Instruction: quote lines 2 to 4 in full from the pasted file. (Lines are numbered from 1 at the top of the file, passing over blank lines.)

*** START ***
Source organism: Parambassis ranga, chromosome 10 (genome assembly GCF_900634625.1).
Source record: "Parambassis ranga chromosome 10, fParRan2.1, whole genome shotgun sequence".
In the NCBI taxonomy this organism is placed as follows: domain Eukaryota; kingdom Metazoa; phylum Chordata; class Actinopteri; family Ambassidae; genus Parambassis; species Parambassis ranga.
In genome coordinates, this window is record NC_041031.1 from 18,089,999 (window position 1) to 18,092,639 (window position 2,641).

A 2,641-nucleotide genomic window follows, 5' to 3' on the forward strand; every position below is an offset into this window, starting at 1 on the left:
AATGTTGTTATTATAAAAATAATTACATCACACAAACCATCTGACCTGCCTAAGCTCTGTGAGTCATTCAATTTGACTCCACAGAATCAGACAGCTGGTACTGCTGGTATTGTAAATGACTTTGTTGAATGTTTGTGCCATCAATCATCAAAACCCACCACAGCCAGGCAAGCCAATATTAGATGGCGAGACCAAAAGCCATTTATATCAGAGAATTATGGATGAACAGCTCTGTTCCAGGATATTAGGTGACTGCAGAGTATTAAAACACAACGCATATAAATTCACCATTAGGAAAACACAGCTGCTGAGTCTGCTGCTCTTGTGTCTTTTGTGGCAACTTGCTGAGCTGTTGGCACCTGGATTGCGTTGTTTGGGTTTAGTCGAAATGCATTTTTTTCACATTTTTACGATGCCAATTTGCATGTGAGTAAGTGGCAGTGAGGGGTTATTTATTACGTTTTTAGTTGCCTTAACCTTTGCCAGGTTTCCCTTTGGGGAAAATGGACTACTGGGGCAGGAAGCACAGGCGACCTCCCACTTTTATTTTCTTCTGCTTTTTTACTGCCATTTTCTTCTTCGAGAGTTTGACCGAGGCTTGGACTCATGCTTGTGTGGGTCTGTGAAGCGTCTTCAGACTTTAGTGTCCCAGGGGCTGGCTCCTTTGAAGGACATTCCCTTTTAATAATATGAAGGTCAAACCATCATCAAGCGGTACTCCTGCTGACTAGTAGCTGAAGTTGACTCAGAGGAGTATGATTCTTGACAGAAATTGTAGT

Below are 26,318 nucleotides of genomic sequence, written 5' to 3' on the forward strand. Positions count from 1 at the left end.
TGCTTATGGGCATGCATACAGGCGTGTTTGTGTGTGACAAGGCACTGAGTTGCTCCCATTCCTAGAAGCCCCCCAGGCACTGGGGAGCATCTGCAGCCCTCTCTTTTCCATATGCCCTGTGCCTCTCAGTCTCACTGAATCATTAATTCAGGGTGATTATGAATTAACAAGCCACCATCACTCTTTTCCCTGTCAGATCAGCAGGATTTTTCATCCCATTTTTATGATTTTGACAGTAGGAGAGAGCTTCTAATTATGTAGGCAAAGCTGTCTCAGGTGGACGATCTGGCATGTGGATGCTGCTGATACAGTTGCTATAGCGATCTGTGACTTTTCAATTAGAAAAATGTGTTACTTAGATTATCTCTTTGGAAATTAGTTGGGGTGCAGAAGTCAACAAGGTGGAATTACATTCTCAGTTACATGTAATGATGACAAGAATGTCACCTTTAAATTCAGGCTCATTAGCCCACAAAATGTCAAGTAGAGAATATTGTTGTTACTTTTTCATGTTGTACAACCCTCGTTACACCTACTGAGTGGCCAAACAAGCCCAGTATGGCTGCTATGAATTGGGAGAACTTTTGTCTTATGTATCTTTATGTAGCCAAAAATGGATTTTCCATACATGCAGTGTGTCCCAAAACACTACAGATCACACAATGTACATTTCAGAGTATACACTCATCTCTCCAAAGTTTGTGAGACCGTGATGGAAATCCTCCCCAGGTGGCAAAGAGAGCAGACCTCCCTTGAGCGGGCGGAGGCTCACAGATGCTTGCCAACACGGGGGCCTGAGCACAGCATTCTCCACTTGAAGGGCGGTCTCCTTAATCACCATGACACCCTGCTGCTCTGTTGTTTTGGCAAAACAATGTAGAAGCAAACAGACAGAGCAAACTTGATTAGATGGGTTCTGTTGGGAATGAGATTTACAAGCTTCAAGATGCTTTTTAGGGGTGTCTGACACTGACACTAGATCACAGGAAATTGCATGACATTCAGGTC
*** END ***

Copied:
Source record: "Parambassis ranga chromosome 10, fParRan2.1, whole genome shotgun sequence".
In the NCBI taxonomy this organism is placed as follows: domain Eukaryota; kingdom Metazoa; phylum Chordata; class Actinopteri; family Ambassidae; genus Parambassis; species Parambassis ranga.
In genome coordinates, this window is record NC_041031.1 from 18,089,999 (window position 1) to 18,092,639 (window position 2,641).